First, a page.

Luckily, the ransomware had design flaws, particularly a mechanism security experts were able to use as a sort of kill switch to render the malware inert and stem its spread. US officials later concluded with “moderate confidence” that the ransomware was a North Korean government project, and they confirmed this attribution in mid-December. In all, WannaCry netted the North Koreans almost 52 bitcoins—worth less than $100,000 at the time, but over $800,000 now .
At the end of June another wave of ransomware infections hit multinational companies, particularly in Ukraine and Russia, creating problems at power companies, airports, public transit, and the Ukrainian central bank. The NotPetya ransomware impacted thousands of networks, and led to hundreds of millions of dollars in damage. Like WannaCry, it partially relied on Windows exploits leaked by the Shadow Brokers to spread.
NotPetya was more advanced than WannaCry in many ways, but still had flaws like an ineffective payment system, and problems with decrypting infected devices. Some researchers suspect, though, that these were features, not bugs, and that NotPetya was part of a political hacking initiative to attack and disrupt Ukrainian institutions. NotPetya spread in part through compromised software updates to the accounting software MeDoc, which is widely used in Ukraine.
In late October a second, smaller wave of destructive ransomware attacks spread to victims in Russia, Ukraine, Turkey, Bulgaria, and Germany. The malware, dubbed BadRabbit, hit infrastructure and hundreds of devices. Researchers later found links in how the ransomware was built and distributed to NotPetya and its creators.
On March 7, WikiLeaks published a data trove of 8,761 documents allegedly stolen from the CIA. The release contained information about alleged spying operations and hacking tools, including iOS and Android vulnerabilities, bugs in Windows, and the ability to turn some smart TVs into listening devices. Wikileaks has since released frequent, smaller disclosures as part of this so-called “Vault 7” collection, describing techniques for using Wi-Fi signals to track a device’s location, and for persistently surveilling Macs by manipulating their firmware. WikiLeaks claims that Vault 7 reveals “the majority of [the CIA] hacking arsenal including malware, viruses, trojans, weaponized ‘zero day’ exploits, malware remote control systems and associated documentation.”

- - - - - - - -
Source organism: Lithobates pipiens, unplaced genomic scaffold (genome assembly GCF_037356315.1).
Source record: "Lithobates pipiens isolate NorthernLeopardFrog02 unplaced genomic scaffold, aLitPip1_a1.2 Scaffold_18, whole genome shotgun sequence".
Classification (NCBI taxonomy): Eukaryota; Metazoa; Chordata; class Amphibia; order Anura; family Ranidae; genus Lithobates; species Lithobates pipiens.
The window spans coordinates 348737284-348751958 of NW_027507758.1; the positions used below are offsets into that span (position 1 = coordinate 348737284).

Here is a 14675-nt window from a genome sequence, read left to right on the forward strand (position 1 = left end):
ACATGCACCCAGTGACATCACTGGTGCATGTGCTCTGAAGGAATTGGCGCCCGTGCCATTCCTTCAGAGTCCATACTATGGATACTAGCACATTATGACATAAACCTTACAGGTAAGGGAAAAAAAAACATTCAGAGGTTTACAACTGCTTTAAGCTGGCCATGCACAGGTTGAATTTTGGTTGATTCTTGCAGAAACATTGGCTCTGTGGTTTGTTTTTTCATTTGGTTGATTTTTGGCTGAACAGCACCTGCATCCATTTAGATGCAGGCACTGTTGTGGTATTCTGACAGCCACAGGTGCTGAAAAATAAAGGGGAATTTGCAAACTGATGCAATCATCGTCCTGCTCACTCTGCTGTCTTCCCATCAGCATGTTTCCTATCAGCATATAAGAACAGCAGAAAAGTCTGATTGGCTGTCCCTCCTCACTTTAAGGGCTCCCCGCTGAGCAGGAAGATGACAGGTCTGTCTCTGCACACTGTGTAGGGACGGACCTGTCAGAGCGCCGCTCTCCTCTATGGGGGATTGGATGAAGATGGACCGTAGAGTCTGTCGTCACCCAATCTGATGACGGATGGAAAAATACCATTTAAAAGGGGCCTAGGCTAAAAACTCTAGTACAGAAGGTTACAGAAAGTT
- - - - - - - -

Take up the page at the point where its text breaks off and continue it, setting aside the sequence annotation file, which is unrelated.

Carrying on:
At the beginning of November, WikiLeaks launched a parallel disclosure collection called “Vault 8,” in which the organization claims it will reveal CIA source code for tools described in Vault 7 and beyond. So far, Wikileaks has posted the code behind a hacking tool called “Hive,” which generates fake authentication certificates to communicate with malware installed on compromised devices. It’s too early to say how damaging Vault 8 may be, but if the organization isn’t careful, it could wind up aiding criminals and other destructive forces much like the Shadow Brokers have.
2017 was a year of diverse, extensive, and deeply troubling digital attacks. Never one to be outdone on sheer drama, though, Uber hit new lows in its lack of disclosure after an incident last year.
Uber’s new CEO Dara Khosrowshahi announced in late November that attackers stole user data from the company’s network in October 2016. Compromised information included the names, email addresses, and phone numbers of 57 million Uber users and the names and license information for 600,000 drivers. Not great, but not anywhere near, say, three billion compromised accounts. The real kicker, though, is that Uber knew about the hack for a year, and actively worked to conceal it, even reportedly paying a $100,000 ransom to the hackers to keep it quiet. These actions likely violated data breach disclosure laws in many states, and Uber reportedly may have even tried to hide the incident from Federal Trade Commission investigators. If you’re going to be hilariously sketchy about covering up your corporate data breach, this is how it’s done.